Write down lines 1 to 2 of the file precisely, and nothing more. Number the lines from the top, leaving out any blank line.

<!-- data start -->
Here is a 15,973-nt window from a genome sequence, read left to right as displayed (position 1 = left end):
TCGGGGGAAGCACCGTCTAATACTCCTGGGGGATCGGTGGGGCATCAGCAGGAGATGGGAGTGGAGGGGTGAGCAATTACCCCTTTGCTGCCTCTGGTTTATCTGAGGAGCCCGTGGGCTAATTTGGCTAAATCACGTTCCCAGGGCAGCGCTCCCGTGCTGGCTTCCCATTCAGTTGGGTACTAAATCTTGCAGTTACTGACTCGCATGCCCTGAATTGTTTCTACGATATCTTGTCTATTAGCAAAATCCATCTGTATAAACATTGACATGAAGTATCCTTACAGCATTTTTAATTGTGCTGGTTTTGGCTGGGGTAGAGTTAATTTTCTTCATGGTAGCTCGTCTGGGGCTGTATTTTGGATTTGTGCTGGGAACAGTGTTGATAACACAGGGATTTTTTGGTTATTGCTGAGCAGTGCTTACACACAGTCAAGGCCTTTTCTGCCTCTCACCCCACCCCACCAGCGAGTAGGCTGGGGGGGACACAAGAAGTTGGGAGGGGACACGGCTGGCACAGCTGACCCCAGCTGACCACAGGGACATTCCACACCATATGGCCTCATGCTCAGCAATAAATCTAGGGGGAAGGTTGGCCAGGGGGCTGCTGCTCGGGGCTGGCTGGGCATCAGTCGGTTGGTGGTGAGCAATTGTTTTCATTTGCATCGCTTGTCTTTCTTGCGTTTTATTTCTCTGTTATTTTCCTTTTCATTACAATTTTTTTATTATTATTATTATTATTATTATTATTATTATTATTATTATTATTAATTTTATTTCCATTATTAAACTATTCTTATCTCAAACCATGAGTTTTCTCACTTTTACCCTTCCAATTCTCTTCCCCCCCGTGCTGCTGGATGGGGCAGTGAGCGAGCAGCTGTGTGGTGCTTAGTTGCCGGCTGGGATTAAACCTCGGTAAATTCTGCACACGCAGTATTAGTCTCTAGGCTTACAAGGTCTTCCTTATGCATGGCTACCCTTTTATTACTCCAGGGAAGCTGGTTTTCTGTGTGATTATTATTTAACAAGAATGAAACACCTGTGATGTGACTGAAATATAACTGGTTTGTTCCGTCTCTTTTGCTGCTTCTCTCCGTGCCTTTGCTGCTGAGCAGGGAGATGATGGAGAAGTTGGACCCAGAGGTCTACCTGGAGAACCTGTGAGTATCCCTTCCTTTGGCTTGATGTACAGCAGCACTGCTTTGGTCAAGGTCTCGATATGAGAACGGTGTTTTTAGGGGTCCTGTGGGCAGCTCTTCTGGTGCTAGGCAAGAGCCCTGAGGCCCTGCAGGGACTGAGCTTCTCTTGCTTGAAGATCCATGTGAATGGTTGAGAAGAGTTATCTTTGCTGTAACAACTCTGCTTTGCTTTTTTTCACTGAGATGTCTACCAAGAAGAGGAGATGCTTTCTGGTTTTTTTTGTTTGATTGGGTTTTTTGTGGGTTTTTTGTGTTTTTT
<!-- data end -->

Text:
Here is a 15,973-nt window from a genome sequence, read left to right as displayed (position 1 = left end):
TCGGGGGAAGCACCGTCTAATACTCCTGGGGGATCGGTGGGGCATCAGCAGGAGATGGGAGTGGAGGGGTGAGCAATTACCCCTTTGCTGCCTCTGGTTTATCTGAGGAGCCCGTGGGCTAATTTGGCTAAATCACGTTCCCAGGGCAGCGCTCCCGTGCTGGCTTCCCATTCAGTTGGGTACTAAATCTTGCAGTTACTGACTCGCATGCCCTGAATTGTTTCTACGATATCTTGTCTATTAGCAAAATCCATCTGTATAAACATTGACATGAAGTATCCTTACAGCATTTTTAATTGTGCTGGTTTTGGCTGGGGTAGAGTTAATTTTCTTCATGGTAGCTCGTCTGGGGCTGTATTTTGGATTTGTGCTGGGAACAGTGTTGATAACACAGGGATTTTTTGGTTATTGCTGAGCAGTGCTTACACACAGTCAAGGCCTTTTCTGCCTCTCACCCCACCCCACCAGCGAGTAGGCTGGGGGGGACACAAGAAGTTGGGAGGGGACACGGCTGGCACAGCTGACCCCAGCTGACCACAGGGACATTCCACACCATATGGCCTCATGCTCAGCAATAAATCTAGGGGGAAGGTTGGCCAGGGGGCTGCTGCTCGGGGCTGGCTGGGCATCAGTCGGTTGGTGGTGAGCAATTGTTTTCATTTGCATCGCTTGTCTTTCTTGCGTTTTATTTCTCTGTTATTTTCCTTTTCATTACAATTTTTTTATTATTATTATTATTATTATTATTATTATTATTATTATTATTATTAATTTTATTTCCATTATTAAACTATTCTTATCTCAAACCATGAGTTTTCTCACTTTTACCCTTCCAATTCTCTTCCCCCCCGTGCTGCTGGATGGGGCAGTGAGCGAGCAGCTGTGTGGTGCTTAGTTGCCGGCTGGGATTAAACCTCGGTAAATTCTGCACACGCAGTATTAGTCTCTAGGCTTACAAGGTCTTCCTTATGCATGGCTACCCTTTTATTACTCCAGGGAAGCTGGTTTTCTGTGTGATTATTATTTAACAAGAATGAAACACCTGTGATGTGACTGAAATATAACTGGTTTGTTCCGTCTCTTTTGCTGCTTCTCTCCGTGCCTTTGCTGCTGAGCAGGGAGATGATGGAGAAGTTGGACCCAGAGGTCTACCTGGAGAACCTGTGAGTATCCCTTCCTTTGGCTTGATGTACAGCAGCACTGCTTTGGTCAAGGTCTCGATATGAGAACGGTGTTTTTAGGGGTCCTGTGGGCAGCTCTTCTGGTGCTAGGCAAGAGCCCTGAGGCCCTGCAGGGACTGAGCTTCTCTTGCTTGAAGATCCATGTGAATGGTTGAGAAGAGTTATCTTTGCTGTAACAACTCTGCTTTGCTTTTTTTCACTGAGATGTCTACCAAGAAGAGGAGATGCTTTCTGGTTTTTTTTGTTTGATTGGGTTTTTTGTGGGTTTTTTGTGTTTTTT